People who knew Jose Padilla before he was sent to a Navy brig in 2002 say he emerged a different man after three and a half years of isolation and interrogation. Those who observed him only from a distance also noticed a change: The "dirty bomber," whose capture then-Attorney General John Ashcroft had announced on live TV, morphed into yet another junior jihadist who went to Afghanistan for arms training but never came close to carrying out an attack.
Padilla’s recent conviction on terrorism-related charges highlights the contrast between the murderous mastermind portrayed by the Bush administration and the less impressive reality. It casts further doubt on President Bush’s decision to put Padilla, a U.S. citizen arrested on U.S. soil, in military custody, a move supposedly justified by his intelligence value and the impossibility of successfully prosecuting him in a civilian court.
"We have disrupted an unfolding terrorist plot to attack the United States by exploding a radioactive ‘dirty bomb,’" Ashcroft declared when he revealed Padilla’s arrest. He explained that a dirty bomb "not only kills victims in the immediate vicinity but also spreads radioactive material that is highly toxic to humans and can cause mass death and injury." CNN reported, "U.S. officials said Washington was the probable target."
Although Padilla had been arrested at Chicago’s O’Hare International Airport more than a month before, Ashcroft heightened the drama by interrupting a visit to Moscow for a news conference via satellite. The next day, then-Deputy Defense Secretary Paul Wolfowitz confessed, "I don’t think there was actually a plot beyond some fairly loose talk. … It’s not as though this was a plan that was on the verge of being executed. … He was still in the early stages."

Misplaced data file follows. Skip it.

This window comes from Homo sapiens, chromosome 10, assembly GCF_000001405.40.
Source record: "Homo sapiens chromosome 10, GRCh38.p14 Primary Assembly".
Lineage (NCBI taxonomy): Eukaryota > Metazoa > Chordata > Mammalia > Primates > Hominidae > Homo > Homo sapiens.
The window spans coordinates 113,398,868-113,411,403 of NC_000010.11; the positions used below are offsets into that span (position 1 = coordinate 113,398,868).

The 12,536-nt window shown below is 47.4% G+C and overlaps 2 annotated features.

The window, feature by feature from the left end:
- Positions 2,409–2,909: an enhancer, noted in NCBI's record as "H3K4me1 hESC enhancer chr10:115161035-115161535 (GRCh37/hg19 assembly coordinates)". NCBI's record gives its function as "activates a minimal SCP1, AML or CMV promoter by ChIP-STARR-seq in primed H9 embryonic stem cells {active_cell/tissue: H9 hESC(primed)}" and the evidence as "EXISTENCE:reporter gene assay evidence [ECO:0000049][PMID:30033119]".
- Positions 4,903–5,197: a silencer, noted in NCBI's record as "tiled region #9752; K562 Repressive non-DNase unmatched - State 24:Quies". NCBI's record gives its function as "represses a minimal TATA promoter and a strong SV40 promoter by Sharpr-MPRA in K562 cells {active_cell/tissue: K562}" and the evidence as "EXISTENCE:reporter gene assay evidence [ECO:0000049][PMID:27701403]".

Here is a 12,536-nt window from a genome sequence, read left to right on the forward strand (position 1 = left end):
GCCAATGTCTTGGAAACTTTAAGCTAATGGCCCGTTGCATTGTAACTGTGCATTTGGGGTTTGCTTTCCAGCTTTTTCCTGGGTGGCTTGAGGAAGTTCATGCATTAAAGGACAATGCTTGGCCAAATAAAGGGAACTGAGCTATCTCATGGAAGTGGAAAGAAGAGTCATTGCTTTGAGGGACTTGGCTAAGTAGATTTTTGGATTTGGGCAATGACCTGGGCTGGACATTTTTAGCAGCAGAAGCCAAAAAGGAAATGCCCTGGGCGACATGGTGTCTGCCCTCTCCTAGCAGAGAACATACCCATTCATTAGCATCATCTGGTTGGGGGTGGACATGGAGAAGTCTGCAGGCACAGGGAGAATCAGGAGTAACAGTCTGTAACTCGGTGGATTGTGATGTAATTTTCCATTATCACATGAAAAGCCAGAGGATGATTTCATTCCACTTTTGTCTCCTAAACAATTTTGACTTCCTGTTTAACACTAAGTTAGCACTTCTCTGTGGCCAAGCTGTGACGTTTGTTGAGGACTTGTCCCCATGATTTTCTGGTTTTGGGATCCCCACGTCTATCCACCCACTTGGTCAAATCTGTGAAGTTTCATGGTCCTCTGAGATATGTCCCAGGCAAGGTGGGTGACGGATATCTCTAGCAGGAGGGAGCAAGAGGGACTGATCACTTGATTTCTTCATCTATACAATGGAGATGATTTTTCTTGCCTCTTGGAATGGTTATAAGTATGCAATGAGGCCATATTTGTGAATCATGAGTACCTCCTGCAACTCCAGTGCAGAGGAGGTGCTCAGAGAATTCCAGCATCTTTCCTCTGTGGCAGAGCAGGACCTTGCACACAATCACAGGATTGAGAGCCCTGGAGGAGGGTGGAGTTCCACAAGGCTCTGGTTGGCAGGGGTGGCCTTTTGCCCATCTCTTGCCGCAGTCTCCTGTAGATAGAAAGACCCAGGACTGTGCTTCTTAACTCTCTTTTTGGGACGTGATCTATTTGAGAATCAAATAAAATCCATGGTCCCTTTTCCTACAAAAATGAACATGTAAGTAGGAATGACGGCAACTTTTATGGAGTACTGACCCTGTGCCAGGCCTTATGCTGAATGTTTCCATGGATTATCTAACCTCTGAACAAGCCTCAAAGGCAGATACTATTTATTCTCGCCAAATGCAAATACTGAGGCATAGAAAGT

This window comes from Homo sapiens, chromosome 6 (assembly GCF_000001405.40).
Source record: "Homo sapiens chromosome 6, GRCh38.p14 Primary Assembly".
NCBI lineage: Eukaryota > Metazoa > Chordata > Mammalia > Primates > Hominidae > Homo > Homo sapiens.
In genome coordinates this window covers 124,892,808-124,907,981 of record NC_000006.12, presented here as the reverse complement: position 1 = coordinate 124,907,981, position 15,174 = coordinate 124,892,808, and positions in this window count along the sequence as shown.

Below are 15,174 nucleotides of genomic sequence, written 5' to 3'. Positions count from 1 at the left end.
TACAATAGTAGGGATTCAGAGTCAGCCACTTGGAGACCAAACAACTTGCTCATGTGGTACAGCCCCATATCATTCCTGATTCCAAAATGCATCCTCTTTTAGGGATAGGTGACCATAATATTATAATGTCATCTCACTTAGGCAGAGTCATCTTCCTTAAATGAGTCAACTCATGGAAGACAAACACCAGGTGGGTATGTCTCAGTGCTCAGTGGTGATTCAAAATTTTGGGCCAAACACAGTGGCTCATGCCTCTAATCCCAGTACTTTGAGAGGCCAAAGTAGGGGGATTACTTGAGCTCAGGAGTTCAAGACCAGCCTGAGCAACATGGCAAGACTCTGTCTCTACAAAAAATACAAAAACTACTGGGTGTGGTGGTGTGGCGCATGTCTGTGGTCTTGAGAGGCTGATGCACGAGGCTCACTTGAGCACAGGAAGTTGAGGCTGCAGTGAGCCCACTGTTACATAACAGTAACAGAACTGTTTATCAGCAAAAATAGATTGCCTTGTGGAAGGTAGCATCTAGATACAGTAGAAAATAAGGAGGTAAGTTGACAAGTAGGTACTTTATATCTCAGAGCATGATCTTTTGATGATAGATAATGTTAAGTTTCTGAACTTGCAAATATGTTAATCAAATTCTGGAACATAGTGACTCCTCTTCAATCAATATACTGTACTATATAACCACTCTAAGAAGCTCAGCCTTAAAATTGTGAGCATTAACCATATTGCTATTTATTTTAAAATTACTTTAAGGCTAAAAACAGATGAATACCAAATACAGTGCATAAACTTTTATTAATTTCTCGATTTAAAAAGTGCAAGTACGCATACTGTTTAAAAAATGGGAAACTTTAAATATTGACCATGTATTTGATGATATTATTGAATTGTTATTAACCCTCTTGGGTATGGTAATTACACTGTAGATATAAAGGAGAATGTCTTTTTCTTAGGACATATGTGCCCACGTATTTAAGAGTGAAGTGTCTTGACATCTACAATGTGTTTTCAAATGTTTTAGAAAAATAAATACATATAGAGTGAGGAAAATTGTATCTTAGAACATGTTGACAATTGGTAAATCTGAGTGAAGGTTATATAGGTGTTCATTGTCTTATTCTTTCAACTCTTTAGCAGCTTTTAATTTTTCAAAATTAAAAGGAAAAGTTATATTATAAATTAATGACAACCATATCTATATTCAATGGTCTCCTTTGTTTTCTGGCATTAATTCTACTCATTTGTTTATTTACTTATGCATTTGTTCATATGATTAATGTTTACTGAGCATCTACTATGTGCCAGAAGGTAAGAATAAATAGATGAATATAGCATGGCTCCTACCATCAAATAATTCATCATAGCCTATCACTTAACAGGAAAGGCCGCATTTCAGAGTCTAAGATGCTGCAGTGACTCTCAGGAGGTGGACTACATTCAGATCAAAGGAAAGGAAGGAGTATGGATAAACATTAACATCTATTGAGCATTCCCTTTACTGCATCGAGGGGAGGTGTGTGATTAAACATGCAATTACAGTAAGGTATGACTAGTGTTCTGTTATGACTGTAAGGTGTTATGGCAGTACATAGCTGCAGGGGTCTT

How early? According to a 2006 New York Times story, al-Qaida personnel director Abu Zubaydah, the government’s main source of information about the bomb plot, "dismissed Mr. Padilla as a maladroit extremist whose hope to construct a dirty bomb, using conventional explosives to disperse radioactive materials, was far-fetched. He told his questioners that Mr. Padilla was ignorant on the subject of nuclear physics and believed he could separate plutonium from nuclear material by rapidly swinging over his head a bucket filled with fissionable material."
The Defense Department says Khalid Sheikh Mohammed, another al-Qaida leader who was later captured, also "was very skeptical." Padilla reportedly told U.S. interrogators the dirty-bomb talk was a ruse to avoid being sent to fight American forces in Afghanistan.
Because they were obtained coercively, such statements were not admissible at Padilla’s trial, but it hardly would have mattered if they were. Based on his training in Afghanistan and his connection to two co-defendants accused of sending money to terrorist groups, a federal jury convicted Padilla of two conspiracy charges, plus a charge of providing "material support" to terrorists.
The evidence on which the prosecution based its case, including secretly recorded telephone conversations and a "mujahedeen data form" with Padilla’s fingerprints on it, was available at the time of his arrest. Because of the way prosecutors framed the charges, Padilla could be imprisoned for life. Defendants in other cases who admitted undergoing terrorist training have received sentences ranging from seven to 15 years.
It seems clear the government could have tried and convicted Padilla back in 2002, which leaves intelligence gathering as the remaining excuse for his 43 months of legal limbo. Maybe Padilla provided valuable information, although his junior position in al-Qaida (assuming he even could be considered a member) and the disdain of the organization’s leaders suggest otherwise.
Does the possibility of gleaning information about terrorism justify stripping a U.S. citizen of his constitutional rights and locking him up indefinitely without charge, based on nothing more than one man’s order? It was hardly a coincidence that Bush transferred Padilla back to civilian custody for his long-delayed trial just as the Supreme Court was poised to consider that question.
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